Researchers from Northwestern University found that infections and deaths were higher in countries where people had lower vitamin D levels.

"It will not prevent a patient from contracting the virus, but it may reduce complications and prevent death in those who are infected," researcher Vadi Backman says.

Getting enough vitamin D is an important part of keeping bones and muscle healthy - and some believe that it could help against coronavirus as well.

Photo: Effects of vitamin D on the body

At least two studies have found that there is a relationship between vitamin D deficiency and COVID-19 death rates.

A study in the UK found similar results. "Vitamin D has been shown to protect against acute respiratory infections, and older adults, the group most deficient in vitamin D, are also the ones most seriously affected by COVID-19," Lee Smith of Anglia Ruskin University wrote.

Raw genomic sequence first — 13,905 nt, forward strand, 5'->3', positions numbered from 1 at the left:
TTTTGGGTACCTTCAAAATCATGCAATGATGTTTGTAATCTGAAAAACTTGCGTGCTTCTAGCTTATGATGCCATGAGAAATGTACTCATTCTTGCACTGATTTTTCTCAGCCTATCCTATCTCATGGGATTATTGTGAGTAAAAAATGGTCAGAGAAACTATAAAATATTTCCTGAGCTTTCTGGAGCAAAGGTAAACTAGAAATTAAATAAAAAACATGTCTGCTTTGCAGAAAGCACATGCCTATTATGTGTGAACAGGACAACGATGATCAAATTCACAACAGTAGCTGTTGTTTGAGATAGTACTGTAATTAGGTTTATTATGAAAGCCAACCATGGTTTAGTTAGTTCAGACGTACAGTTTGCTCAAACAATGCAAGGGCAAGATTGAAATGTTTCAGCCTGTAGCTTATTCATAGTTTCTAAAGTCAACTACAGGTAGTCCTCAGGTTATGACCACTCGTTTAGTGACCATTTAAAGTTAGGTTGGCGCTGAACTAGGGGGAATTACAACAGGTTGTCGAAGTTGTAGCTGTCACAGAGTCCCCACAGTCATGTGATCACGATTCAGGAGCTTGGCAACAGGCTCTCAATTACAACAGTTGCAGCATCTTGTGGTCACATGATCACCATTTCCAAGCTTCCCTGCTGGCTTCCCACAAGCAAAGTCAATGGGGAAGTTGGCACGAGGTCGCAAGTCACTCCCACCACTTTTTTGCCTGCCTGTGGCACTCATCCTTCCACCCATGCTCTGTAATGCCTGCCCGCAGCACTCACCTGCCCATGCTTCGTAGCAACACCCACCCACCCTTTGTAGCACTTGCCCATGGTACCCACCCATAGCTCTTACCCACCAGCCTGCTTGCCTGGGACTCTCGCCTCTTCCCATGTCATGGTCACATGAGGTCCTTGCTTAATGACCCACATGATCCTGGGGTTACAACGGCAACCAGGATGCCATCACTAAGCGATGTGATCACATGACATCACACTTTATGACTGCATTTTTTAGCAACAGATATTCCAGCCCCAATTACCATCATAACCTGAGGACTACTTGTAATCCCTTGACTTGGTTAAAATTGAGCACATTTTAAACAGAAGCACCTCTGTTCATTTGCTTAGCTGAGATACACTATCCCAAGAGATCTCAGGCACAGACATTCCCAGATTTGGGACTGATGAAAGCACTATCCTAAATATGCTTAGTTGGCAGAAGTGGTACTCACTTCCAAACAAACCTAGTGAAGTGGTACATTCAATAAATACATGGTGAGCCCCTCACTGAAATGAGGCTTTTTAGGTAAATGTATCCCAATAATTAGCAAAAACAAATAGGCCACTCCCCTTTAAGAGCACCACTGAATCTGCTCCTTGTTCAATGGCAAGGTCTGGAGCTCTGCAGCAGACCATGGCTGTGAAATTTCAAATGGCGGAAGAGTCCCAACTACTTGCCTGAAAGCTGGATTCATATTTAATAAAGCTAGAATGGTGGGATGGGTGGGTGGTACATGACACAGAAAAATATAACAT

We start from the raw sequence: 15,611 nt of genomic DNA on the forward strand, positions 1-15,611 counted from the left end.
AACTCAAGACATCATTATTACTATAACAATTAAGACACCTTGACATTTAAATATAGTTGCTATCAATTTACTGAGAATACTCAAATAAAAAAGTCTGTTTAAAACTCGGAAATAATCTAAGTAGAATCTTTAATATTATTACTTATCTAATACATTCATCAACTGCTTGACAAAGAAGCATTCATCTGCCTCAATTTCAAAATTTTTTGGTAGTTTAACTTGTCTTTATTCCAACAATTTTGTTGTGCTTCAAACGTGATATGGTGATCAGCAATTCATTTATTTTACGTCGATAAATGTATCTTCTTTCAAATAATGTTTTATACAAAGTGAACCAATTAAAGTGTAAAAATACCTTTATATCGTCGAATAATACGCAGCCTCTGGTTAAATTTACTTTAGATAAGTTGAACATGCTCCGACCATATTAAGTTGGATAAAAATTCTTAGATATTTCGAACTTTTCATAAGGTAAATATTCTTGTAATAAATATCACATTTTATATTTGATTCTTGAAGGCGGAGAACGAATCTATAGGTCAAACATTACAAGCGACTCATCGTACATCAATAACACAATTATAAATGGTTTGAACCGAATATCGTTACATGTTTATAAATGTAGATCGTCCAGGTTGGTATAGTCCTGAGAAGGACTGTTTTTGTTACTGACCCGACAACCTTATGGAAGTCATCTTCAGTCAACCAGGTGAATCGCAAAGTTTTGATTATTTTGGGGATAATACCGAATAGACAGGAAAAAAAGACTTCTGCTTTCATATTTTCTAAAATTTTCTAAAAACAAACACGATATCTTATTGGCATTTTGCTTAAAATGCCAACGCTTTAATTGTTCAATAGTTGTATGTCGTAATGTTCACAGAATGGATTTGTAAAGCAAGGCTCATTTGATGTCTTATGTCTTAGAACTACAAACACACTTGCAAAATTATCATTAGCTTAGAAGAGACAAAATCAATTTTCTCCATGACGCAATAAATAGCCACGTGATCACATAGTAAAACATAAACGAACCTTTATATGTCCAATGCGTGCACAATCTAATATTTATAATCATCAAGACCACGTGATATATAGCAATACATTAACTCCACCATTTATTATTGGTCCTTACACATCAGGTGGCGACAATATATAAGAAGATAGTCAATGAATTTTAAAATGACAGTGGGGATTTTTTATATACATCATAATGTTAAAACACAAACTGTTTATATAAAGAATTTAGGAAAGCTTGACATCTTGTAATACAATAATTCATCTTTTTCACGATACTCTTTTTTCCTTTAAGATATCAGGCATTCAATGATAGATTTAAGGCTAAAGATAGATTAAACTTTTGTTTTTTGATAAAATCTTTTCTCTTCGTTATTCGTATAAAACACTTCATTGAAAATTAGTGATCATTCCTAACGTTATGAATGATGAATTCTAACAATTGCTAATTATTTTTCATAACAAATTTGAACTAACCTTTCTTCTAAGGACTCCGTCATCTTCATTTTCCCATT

How your body makes vitamin D is an incredibly complicated process. In layman’s terms, your skin absorbs invisible Ultraviolet B (UVB) rays given off by the sun, and the liver and kidneys both play a part in taking those UVB rays and creating a form of vitamin D that’s usable by the body.